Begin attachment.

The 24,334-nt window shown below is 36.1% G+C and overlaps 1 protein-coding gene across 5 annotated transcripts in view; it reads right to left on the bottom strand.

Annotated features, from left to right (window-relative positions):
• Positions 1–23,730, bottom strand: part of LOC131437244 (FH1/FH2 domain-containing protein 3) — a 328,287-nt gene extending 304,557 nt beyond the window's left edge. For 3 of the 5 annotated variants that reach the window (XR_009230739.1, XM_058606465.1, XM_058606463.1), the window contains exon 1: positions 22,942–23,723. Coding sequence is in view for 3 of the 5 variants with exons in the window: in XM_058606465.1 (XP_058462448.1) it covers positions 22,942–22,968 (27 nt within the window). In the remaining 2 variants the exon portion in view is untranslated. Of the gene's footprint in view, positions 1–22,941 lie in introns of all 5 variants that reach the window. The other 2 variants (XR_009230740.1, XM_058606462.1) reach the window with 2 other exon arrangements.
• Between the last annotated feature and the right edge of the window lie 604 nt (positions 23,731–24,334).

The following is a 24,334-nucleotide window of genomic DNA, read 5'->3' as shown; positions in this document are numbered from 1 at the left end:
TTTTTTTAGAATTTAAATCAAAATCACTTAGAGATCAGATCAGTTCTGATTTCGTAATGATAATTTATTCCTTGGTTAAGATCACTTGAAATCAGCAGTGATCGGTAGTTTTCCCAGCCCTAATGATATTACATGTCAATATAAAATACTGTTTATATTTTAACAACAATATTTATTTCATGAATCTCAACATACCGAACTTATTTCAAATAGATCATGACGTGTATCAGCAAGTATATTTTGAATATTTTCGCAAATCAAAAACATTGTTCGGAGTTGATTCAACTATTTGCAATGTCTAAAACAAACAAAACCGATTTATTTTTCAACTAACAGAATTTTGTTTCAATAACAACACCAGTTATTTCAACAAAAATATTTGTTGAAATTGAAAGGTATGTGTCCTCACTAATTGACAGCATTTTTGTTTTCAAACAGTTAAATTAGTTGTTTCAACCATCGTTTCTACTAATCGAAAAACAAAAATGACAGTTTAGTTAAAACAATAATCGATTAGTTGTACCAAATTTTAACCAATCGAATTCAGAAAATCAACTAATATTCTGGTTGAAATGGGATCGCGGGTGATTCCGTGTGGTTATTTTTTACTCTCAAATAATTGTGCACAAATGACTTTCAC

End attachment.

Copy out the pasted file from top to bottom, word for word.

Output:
The 24,334-nt window shown below is 36.1% G+C and overlaps 1 protein-coding gene across 5 annotated transcripts in view; it reads right to left on the bottom strand.

Annotated features, from left to right (window-relative positions):
• Positions 1–23,730, bottom strand: part of LOC131437244 (FH1/FH2 domain-containing protein 3) — a 328,287-nt gene extending 304,557 nt beyond the window's left edge. For 3 of the 5 annotated variants that reach the window (XR_009230739.1, XM_058606465.1, XM_058606463.1), the window contains exon 1: positions 22,942–23,723. Coding sequence is in view for 3 of the 5 variants with exons in the window: in XM_058606465.1 (XP_058462448.1) it covers positions 22,942–22,968 (27 nt within the window). In the remaining 2 variants the exon portion in view is untranslated. Of the gene's footprint in view, positions 1–22,941 lie in introns of all 5 variants that reach the window. The other 2 variants (XR_009230740.1, XM_058606462.1) reach the window with 2 other exon arrangements.
• Between the last annotated feature and the right edge of the window lie 604 nt (positions 23,731–24,334).

The following is a 24,334-nucleotide window of genomic DNA, read 5'->3' as shown; positions in this document are numbered from 1 at the left end:
TTTTTTTAGAATTTAAATCAAAATCACTTAGAGATCAGATCAGTTCTGATTTCGTAATGATAATTTATTCCTTGGTTAAGATCACTTGAAATCAGCAGTGATCGGTAGTTTTCCCAGCCCTAATGATATTACATGTCAATATAAAATACTGTTTATATTTTAACAACAATATTTATTTCATGAATCTCAACATACCGAACTTATTTCAAATAGATCATGACGTGTATCAGCAAGTATATTTTGAATATTTTCGCAAATCAAAAACATTGTTCGGAGTTGATTCAACTATTTGCAATGTCTAAAACAAACAAAACCGATTTATTTTTCAACTAACAGAATTTTGTTTCAATAACAACACCAGTTATTTCAACAAAAATATTTGTTGAAATTGAAAGGTATGTGTCCTCACTAATTGACAGCATTTTTGTTTTCAAACAGTTAAATTAGTTGTTTCAACCATCGTTTCTACTAATCGAAAAACAAAAATGACAGTTTAGTTAAAACAATAATCGATTAGTTGTACCAAATTTTAACCAATCGAATTCAGAAAATCAACTAATATTCTGGTTGAAATGGGATCGCGGGTGATTCCGTGTGGTTATTTTTTACTCTCAAATAATTGTGCACAAATGACTTTCAC